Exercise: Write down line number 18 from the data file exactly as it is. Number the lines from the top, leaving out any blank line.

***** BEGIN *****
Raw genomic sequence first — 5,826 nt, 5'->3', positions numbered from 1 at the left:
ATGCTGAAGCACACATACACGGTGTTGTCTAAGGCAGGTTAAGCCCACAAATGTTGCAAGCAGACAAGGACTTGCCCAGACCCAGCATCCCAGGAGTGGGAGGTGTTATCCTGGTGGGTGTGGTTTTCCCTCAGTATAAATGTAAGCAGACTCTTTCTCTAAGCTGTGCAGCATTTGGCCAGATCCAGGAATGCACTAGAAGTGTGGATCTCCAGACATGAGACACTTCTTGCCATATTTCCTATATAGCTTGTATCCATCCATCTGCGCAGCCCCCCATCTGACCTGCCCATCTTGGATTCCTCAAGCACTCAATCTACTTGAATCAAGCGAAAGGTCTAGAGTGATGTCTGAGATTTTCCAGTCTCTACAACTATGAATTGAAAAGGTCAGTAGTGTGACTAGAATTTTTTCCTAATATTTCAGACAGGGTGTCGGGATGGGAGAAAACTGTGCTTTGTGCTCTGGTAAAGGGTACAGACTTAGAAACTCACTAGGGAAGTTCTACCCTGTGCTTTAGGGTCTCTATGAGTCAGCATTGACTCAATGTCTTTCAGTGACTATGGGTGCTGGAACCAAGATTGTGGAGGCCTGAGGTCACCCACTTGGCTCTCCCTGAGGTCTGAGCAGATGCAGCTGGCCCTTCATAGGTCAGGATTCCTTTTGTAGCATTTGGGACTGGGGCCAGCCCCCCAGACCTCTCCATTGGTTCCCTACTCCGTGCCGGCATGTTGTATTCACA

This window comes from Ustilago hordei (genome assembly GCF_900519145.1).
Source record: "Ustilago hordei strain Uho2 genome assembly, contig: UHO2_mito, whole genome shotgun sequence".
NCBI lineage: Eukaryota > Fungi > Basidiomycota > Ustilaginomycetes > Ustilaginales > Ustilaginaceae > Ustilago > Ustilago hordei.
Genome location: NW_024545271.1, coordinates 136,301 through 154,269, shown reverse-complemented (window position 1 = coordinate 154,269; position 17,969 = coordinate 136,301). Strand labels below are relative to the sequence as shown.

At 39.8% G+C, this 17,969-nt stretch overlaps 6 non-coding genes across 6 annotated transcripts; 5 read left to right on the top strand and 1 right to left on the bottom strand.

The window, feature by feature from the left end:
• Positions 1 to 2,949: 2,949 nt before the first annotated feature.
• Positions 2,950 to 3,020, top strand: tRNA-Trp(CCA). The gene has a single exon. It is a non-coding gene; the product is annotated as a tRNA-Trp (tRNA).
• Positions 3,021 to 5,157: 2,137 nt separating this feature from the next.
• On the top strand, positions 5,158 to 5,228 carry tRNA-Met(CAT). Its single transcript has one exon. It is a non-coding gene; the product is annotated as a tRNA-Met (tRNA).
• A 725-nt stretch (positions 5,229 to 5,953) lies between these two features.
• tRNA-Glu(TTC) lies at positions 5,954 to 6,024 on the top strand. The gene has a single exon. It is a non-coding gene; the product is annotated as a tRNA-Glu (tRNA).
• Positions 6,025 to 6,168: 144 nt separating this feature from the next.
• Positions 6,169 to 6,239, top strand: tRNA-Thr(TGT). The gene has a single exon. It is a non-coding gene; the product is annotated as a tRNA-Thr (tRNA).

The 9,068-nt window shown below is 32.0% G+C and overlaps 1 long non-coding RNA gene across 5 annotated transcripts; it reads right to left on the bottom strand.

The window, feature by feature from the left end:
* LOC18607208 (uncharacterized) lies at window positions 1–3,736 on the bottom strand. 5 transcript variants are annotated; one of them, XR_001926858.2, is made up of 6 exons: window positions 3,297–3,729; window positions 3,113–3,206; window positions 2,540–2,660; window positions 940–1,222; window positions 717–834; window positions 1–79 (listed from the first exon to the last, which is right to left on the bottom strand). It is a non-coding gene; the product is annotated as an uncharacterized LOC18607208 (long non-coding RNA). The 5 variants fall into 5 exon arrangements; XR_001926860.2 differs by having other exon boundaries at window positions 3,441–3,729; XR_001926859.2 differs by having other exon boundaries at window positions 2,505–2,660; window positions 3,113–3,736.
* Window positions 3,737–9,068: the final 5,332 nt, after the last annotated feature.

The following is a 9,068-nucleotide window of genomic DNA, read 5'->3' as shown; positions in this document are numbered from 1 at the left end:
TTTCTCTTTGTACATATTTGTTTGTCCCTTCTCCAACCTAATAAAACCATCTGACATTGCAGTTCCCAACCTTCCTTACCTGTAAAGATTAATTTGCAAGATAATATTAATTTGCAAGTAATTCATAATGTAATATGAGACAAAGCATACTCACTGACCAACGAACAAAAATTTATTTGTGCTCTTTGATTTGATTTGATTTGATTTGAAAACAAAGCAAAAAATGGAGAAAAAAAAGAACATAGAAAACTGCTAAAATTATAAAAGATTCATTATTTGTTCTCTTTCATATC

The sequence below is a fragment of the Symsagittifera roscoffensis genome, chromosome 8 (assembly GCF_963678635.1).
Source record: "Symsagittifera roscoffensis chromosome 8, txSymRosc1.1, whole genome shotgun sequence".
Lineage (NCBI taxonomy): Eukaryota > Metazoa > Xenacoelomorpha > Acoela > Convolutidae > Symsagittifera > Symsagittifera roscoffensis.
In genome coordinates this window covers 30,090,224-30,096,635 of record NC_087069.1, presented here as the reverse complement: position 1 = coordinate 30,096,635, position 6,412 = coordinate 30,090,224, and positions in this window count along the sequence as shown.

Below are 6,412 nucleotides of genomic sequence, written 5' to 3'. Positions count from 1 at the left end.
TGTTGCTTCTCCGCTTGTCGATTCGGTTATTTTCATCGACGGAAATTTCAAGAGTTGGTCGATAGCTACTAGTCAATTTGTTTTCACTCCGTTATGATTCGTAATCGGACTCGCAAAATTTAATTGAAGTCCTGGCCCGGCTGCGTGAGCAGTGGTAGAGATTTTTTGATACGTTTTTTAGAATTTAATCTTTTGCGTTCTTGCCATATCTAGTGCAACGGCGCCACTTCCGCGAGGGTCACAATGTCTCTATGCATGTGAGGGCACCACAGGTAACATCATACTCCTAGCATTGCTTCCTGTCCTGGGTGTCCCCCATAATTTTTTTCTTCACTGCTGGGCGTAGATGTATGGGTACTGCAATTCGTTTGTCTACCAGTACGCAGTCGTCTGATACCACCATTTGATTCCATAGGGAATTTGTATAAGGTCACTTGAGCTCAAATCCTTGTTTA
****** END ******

The window, feature by feature from the left end: